Little Sisters’ Gutsy Gamble <br>Touches on an Issue <br>That Trumps All Politics

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One of the reasons Donald Trump’s speech at Liberty University electrified evangelical voters is, I suspect, that we haven’t heard on the campaign trail a great deal about religious freedom. This despite the centrality of faith in conflicts abroad and controversies at home.

Mr. Trump vowed to protect Christians being targeted by the Islamist Jihad overseas. He spoke of his own religious faith. But our country is hurtling toward a constitutional showdown over religious liberty right here in America.

That’ll come in the next month or so, when the Catholic charity known as Little Sisters of the Poor makes at the Supreme Court a gutsy gamble for protection from the birth-control mandate the Obama administration has promulgated under ObamaCare.

Guess who filed the first friend-of-the-court brief on their side.

Yes, it was Orthodox Jewish rabbis.

They know that this case isn’t about simply whether a group of nuns has to fill out paperwork to avoid being forced to pay for birthcontrol for their employees. You can bet the Ten Commandments on it.

This is about whether our increasingly socialistic system is going to stop where the First Amendment says it’s supposed to stop. It’s about the right of religious Americans to stand apart.

And it’s about George Washington’s promise to the Jews.

Washington made that promise in a famous letter to the Touro Synagogue in Rhode Island. One of the reasons it’s so important is that he wrote it in 1790, more than a year before the First Amendment was ratified.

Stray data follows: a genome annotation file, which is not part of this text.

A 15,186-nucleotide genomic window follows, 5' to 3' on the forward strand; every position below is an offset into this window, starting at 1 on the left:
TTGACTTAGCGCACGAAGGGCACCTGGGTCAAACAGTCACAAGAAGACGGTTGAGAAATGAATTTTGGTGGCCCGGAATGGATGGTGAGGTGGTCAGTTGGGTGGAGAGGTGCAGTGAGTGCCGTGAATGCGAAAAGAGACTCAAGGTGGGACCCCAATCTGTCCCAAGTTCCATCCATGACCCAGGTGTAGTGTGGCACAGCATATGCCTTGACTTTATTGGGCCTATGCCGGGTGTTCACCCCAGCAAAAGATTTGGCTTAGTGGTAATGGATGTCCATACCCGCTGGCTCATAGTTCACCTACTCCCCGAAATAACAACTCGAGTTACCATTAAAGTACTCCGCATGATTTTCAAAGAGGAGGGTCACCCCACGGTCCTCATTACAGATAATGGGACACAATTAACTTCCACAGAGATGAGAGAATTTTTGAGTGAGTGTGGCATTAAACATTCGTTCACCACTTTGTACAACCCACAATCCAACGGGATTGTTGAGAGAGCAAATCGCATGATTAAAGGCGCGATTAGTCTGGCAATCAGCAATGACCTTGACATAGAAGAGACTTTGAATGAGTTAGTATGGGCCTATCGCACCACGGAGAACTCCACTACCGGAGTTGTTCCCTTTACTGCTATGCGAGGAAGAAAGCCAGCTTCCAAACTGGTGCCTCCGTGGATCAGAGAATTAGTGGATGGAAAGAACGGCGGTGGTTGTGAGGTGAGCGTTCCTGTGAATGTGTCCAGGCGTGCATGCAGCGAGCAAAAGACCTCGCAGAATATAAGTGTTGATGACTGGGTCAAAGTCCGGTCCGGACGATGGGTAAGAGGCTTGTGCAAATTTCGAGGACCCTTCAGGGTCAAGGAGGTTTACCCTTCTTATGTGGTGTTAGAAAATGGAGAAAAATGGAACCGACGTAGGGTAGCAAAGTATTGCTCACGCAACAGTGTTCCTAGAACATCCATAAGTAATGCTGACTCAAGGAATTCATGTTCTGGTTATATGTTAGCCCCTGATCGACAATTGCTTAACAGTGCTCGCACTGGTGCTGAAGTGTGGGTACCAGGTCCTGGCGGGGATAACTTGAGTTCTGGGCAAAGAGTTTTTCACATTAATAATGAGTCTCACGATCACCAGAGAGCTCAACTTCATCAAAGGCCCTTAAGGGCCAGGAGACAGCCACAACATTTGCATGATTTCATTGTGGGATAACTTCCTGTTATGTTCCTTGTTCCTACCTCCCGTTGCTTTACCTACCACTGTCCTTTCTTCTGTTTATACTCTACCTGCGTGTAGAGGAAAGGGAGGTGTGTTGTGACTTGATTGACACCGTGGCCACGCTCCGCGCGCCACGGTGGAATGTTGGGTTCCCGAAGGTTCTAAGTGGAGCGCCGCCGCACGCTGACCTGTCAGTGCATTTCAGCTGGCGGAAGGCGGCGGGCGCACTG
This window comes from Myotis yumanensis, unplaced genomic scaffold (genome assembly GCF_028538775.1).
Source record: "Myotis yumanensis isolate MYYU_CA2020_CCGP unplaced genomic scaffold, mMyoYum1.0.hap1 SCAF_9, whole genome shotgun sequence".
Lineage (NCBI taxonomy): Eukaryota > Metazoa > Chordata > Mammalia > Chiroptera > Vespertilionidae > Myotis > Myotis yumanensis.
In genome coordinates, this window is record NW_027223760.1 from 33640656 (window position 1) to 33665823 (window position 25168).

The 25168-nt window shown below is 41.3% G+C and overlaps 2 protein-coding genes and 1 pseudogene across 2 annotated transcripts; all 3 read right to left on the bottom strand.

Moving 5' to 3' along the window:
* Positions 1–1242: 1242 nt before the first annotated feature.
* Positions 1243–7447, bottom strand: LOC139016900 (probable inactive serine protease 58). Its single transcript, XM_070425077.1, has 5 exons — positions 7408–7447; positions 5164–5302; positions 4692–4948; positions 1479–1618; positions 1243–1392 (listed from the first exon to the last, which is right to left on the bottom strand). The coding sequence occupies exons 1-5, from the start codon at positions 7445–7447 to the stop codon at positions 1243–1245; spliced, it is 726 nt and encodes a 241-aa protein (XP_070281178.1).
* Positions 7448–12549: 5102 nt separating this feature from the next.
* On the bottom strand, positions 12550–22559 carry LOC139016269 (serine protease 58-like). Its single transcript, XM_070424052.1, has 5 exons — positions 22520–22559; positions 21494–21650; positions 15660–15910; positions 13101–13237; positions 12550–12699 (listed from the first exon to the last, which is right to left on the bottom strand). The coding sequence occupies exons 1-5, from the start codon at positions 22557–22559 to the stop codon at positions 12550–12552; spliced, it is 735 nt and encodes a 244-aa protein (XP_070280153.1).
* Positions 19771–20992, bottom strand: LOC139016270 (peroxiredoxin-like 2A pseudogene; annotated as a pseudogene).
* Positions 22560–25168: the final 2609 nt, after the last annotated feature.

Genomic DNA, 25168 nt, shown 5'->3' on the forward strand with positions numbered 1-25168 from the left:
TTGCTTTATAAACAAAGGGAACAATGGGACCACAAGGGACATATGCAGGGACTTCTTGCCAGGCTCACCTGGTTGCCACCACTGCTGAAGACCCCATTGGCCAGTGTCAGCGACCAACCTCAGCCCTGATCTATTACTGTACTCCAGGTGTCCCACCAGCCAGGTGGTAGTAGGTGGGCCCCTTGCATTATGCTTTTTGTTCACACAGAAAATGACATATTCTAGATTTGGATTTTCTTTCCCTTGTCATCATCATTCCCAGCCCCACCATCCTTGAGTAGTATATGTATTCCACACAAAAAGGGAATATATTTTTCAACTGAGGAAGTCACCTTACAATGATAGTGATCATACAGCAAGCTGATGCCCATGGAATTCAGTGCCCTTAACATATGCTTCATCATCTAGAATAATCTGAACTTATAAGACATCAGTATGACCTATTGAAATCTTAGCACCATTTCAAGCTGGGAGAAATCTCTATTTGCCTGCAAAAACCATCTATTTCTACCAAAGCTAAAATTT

Our first president was replying to a welcome sent to him by local Jews when he visited the Ocean State. Echoing Micah 4:4 in the Hebrew Bible, Washington prayed that “every one shall sit in safety under his own vine and fig tree and there shall be none to make him afraid.”

One way I like to put Washington’s promise is this: In America, the fact that you fear God shall be no cause to fear your government. Yet today, millions of Americans who do fear God are starting to fear their government.

Some are worried that the government will try to regulate — or even ban — circumcision. Some are wondering whether they have to host same-sex marriages if they rent out their home for traditional marriages.

Others fear they’ll be maneuvered into paying for abortions. Or that possessing eagle feathers, sacred to Apaches, will expose them to charges under laws designed to protect endangered species. (That’s an actual case.)

Like the Little Sisters, the rabbis aren’t looking out for only themselves. They argue that the Religious Freedom Restoration Act, under which the Little Sisters seek shelter, “protects all religious exercise, no matter how obscure.”

The rabbis are warning that the lower court “refused to protect the Little Sisters’ religious liberty” because the judges “found their explanations regarding the nature and significance of their religious beliefs ‘unconvincing.’”

Since when do any of us have to convince a judge of our religious beliefs?

Nor are the rabbis alone. One brief siding with the Sisters is on behalf of the Church of the Lukumi Babalu, the Society for Krishna Consciousness, the Islamic Center in Murfreesboro and a pastor and other members of the Lipan Apache Tribe.

They all sense that our country is hurtling toward a moment of truth over how seriously it takes the whole idea of religious freedom. They fear we could come unmoored from the founding promises. I keep coming back to Washington.

In addition to Rhode Island, he wrote a separate letter to Jewish communities in Philadelphia, Charleston, Richmond, and New York. He boasted of the “liberality of sentiment towards each other” held by “every political and religious denomination of men in this country.”

The foremost Founder called such sentiments a “treasure beyond the reach of calculation.” He remarked that the “power and goodness of the Almighty were strongly manifested” in America’s “glorious revolution.”

“In war he directed the sword,” Washington wrote, “and in peace he has ruled in our councils.”

That’s into what Trump tapped. The other GOP candidates get it, too. Let us trust that the Almighty has His eye on our own Supreme Court.

This column first appeared in the New York Post.


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